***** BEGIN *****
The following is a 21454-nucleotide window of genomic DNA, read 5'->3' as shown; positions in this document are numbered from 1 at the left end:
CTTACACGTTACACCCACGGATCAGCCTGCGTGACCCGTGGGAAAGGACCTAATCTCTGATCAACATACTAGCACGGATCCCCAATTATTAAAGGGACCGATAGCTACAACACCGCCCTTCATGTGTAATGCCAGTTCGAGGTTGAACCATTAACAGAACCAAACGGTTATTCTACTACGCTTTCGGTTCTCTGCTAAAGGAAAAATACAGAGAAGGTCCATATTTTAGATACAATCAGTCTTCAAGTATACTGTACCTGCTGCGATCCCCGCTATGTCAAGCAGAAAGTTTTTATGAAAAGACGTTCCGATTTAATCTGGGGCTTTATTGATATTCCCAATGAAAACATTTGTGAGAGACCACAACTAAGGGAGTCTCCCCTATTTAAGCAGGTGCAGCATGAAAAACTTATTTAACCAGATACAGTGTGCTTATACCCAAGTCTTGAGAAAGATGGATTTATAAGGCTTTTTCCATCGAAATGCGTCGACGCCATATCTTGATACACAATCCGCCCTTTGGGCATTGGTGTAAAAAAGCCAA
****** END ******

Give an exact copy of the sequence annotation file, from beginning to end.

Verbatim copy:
The following is a 21454-nucleotide window of genomic DNA, read 5'->3' as shown; positions in this document are numbered from 1 at the left end:
CTTACACGTTACACCCACGGATCAGCCTGCGTGACCCGTGGGAAAGGACCTAATCTCTGATCAACATACTAGCACGGATCCCCAATTATTAAAGGGACCGATAGCTACAACACCGCCCTTCATGTGTAATGCCAGTTCGAGGTTGAACCATTAACAGAACCAAACGGTTATTCTACTACGCTTTCGGTTCTCTGCTAAAGGAAAAATACAGAGAAGGTCCATATTTTAGATACAATCAGTCTTCAAGTATACTGTACCTGCTGCGATCCCCGCTATGTCAAGCAGAAAGTTTTTATGAAAAGACGTTCCGATTTAATCTGGGGCTTTATTGATATTCCCAATGAAAACATTTGTGAGAGACCACAACTAAGGGAGTCTCCCCTATTTAAGCAGGTGCAGCATGAAAAACTTATTTAACCAGATACAGTGTGCTTATACCCAAGTCTTGAGAAAGATGGATTTATAAGGCTTTTTCCATCGAAATGCGTCGACGCCATATCTTGATACACAATCCGCCCTTTGGGCATTGGTGTAAAAAAGCCAA